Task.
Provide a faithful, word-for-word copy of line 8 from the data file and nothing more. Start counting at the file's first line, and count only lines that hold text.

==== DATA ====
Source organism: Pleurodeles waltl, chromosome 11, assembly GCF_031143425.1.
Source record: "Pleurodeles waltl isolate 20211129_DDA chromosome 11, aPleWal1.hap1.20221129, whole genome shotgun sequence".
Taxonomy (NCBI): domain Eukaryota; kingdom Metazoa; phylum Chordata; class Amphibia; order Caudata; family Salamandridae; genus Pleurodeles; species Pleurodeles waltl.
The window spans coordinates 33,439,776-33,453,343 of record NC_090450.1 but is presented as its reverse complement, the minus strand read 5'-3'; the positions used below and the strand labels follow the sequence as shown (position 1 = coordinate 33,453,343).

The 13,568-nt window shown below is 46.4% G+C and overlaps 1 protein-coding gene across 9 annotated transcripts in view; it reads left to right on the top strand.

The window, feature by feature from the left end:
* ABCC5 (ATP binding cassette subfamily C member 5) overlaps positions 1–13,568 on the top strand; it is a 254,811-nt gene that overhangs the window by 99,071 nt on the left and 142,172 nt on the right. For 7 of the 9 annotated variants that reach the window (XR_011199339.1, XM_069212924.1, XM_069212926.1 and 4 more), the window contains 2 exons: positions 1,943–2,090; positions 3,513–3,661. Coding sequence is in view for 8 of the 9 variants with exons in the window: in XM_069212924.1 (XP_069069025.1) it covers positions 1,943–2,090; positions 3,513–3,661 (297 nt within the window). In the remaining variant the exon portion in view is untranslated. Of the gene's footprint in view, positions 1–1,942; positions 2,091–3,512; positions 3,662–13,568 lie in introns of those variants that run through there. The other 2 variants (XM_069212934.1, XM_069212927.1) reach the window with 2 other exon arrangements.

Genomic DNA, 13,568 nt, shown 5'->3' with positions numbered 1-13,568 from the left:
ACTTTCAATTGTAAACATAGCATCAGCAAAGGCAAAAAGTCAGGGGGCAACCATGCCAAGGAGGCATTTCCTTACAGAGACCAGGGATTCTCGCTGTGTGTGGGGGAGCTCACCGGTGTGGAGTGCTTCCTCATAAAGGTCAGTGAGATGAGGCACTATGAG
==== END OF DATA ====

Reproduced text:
Genomic DNA, 13,568 nt, shown 5'->3' with positions numbered 1-13,568 from the left: